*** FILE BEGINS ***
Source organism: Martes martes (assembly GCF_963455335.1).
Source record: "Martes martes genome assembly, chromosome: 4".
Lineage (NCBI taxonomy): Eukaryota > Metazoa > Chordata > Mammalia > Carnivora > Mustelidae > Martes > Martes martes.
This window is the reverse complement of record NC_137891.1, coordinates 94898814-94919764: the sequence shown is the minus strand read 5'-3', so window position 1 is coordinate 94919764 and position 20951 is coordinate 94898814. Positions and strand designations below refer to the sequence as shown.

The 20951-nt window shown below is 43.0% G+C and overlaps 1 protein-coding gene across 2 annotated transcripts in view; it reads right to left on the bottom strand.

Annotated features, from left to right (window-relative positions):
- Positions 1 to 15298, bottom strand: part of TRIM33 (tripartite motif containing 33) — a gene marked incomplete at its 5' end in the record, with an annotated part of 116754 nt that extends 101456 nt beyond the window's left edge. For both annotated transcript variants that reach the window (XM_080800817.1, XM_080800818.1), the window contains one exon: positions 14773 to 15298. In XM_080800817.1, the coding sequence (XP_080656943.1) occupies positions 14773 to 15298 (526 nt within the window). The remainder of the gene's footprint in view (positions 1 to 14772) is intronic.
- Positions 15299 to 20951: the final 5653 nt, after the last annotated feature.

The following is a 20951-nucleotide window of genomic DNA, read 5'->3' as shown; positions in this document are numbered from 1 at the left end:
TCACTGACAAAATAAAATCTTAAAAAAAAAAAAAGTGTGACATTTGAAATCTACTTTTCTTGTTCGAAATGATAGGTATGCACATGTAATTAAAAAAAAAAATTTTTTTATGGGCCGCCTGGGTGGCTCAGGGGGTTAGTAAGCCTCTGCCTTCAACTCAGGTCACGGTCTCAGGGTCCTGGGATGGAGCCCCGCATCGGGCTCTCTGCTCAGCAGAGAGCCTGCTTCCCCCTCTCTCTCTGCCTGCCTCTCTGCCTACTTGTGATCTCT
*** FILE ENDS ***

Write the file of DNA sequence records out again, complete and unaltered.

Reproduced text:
Source organism: Martes martes (assembly GCF_963455335.1).
Source record: "Martes martes genome assembly, chromosome: 4".
Lineage (NCBI taxonomy): Eukaryota > Metazoa > Chordata > Mammalia > Carnivora > Mustelidae > Martes > Martes martes.
This window is the reverse complement of record NC_137891.1, coordinates 94898814-94919764: the sequence shown is the minus strand read 5'-3', so window position 1 is coordinate 94919764 and position 20951 is coordinate 94898814. Positions and strand designations below refer to the sequence as shown.

The 20951-nt window shown below is 43.0% G+C and overlaps 1 protein-coding gene across 2 annotated transcripts in view; it reads right to left on the bottom strand.

Annotated features, from left to right (window-relative positions):
- Positions 1 to 15298, bottom strand: part of TRIM33 (tripartite motif containing 33) — a gene marked incomplete at its 5' end in the record, with an annotated part of 116754 nt that extends 101456 nt beyond the window's left edge. For both annotated transcript variants that reach the window (XM_080800817.1, XM_080800818.1), the window contains one exon: positions 14773 to 15298. In XM_080800817.1, the coding sequence (XP_080656943.1) occupies positions 14773 to 15298 (526 nt within the window). The remainder of the gene's footprint in view (positions 1 to 14772) is intronic.
- Positions 15299 to 20951: the final 5653 nt, after the last annotated feature.

The following is a 20951-nucleotide window of genomic DNA, read 5'->3' as shown; positions in this document are numbered from 1 at the left end:
TCACTGACAAAATAAAATCTTAAAAAAAAAAAAAGTGTGACATTTGAAATCTACTTTTCTTGTTCGAAATGATAGGTATGCACATGTAATTAAAAAAAAAAATTTTTTTATGGGCCGCCTGGGTGGCTCAGGGGGTTAGTAAGCCTCTGCCTTCAACTCAGGTCACGGTCTCAGGGTCCTGGGATGGAGCCCCGCATCGGGCTCTCTGCTCAGCAGAGAGCCTGCTTCCCCCTCTCTCTCTGCCTGCCTCTCTGCCTACTTGTGATCTCT